6 Tips for Leash Training A Beagle Puppy

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There is a way you can leash-train your dog without pulling, and when you achieve this, you wouldn’t get dragged down the road but will indeed walk, run and hike beside you with ease.

By Guest Blogger, David Huner

When you become successful with leash training, you will even train the dog to walk on a loose leash. The following tips will help you become successful with leash-training your beagle puppy in a few days;

Be Prepared

To discourage your Beagle puppy from pulling, you need to choose a head bark collar or a front attachment harness. Though the front attachment harness or head collar will dissuade the dog from pulling, he will still require training to walk beside you. A front attachment harness is also easy to use with a no-pull device. Headcollars are suitable for aggressive Beagles because they need the maximum amount of control. The best bark collar should be flexible, adjustable, and easily maintained.

You may want to try different lengths and types of leashes for your Beagle puppy before training them. Beagle puppies are more nervous than older adults. You need to take it slow and be patient with leash training.

Obey the Simple Rules

Dogs must use a front attachment harness and head collar only with leashes at least 6 feet long. If the leash is too long, the dog may go too fast and end up injuring himself when he reaches the end of the leash abruptly. A straightforward technique to help your dog learn to walk without him pulling the leash is for you to stop moving forward when he is pully. You may reward him with some treats when he walks by your side.

The Right Walking Techniques

You should begin the training by attaching the dog to a 10-20ft long leash while wearing the standard harness. You can get some pieces of cheese as a reward for the dog and then take him to an outdoor area like your yard.

Please choose whether you want the dog to walk on the left or right and give him the treat by your thigh on the side you choose. The threat you give him occasionally will keep him walking on the site you choose. Walk briskly and randomly around the yard, and as you give him some treats and he gets better walking on the side, you should stop giving him rewards. Continue practicing until the dog walks beside you all the time.

Pay Attention to the Occasional Stopovers

While practicing in your yard, you should pay attention to the moment the dog walks off on his own or when he lags to go potty or sniff. Wait for a few seconds and give a voice command like “let’s go” and slap your thigh 2-3 times to make sure he notices you and gets back to your side.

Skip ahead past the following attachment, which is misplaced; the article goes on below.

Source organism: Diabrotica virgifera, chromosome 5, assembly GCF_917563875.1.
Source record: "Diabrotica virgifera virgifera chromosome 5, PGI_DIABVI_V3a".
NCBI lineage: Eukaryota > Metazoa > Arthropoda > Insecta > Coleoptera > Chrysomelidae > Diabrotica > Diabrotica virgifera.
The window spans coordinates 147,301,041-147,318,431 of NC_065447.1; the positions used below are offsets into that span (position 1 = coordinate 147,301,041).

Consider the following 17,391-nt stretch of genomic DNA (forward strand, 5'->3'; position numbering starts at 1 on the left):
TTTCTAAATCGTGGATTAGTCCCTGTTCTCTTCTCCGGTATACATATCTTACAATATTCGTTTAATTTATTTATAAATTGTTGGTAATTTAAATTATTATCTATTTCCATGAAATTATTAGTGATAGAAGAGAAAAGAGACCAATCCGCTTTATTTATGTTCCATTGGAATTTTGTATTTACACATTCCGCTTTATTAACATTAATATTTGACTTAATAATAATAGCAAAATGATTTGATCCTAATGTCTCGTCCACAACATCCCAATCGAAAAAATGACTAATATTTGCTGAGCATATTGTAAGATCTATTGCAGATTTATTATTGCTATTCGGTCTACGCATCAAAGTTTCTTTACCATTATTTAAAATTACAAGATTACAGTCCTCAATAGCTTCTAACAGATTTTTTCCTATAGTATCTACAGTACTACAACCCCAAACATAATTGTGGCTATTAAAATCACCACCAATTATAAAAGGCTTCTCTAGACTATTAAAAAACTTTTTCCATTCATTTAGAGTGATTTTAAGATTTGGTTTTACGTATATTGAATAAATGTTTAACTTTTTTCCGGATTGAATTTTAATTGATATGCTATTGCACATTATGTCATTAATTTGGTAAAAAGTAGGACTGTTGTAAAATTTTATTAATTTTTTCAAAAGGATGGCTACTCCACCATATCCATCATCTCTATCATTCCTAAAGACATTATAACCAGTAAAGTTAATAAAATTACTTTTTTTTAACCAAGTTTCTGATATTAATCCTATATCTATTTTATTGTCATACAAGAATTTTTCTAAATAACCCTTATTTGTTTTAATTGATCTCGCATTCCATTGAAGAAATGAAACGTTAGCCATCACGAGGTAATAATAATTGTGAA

Reward the dog with praise again when he catches up with you. If the leash is too tight and he doesn’t catch up with you after sniffing or going for potty, don’t force him but reduce the pressure on the leash as he begins to walk towards you.

Continue practicing the potty and sniffing steps in your yard before taking the dog out on a leash. The aim is to have your Beagle walk on your side most times with occasional sniffing or potty.

Decide When He Takes Break

At the beginning of leash training, the dog will likely decide when he pees and poops or even sniffs. At this stage, you should decide on such a time. For instance, you should decide whether the dog should take a break after 5 minutes of walking. You should use voice commands like “go potty” or “go sniff” when the time reaches. If the dog wants to potty before time, you may use food reward to distract him so he can run to your side. Once the free time has ended, issue a voice command like “let’s go” or “come.”

Switch to a Shorter Leash

Perhaps you have been using a leash that is longer than 6 feet before. You should also train your Beagle with a shorter leash.  If you are lucky to have an adjustable leash, all you need is to shorten the length.

Don’t make the leash shorter than 5 ½ feet and practice walking extra slow or fast, and occasionally change your direction and reward him with food threats if he follows you while you do these. Begin to reward the dog less frequently when he gets used to different directions of the walk.

It would be best if you also repeated these exercises in different terrains and conditions. For instance, you should train the dog when hiking, at the beach, or exploring a park.

At this stage, you should consider throwing some challenges at your dog. Hold the dog’s leash and toss a ball a few feet away from you, and if he pulls towards the ball, release the leash and walk in the opposite direction. Allow the dog to bring the tossed ball and hold the leash again.


The leash training of Beagle puppies may not always go smoothly. If your dog crosses in front of you, simply stomp and shuffle your feet just to make your presence known to the puppy.

You must examine the health status of your puppy Beagle. If he is moving slowly, for instance, he could be frightened or simply sick. It is pretty typical for a beagle puppy to walk behind you, even with a leash in certain situations.

The secret to being a successful Beagle puppy leash trainer is to persevere with the little animals. If your puppy sees a group of bigger animals, for instance, in unfamiliar terrain, he may want to take things slow. In this case, simply hold your puppy in your hand until you are away from the threats. It will take a longer time to train a little Beagle puppy than an adult beagle.

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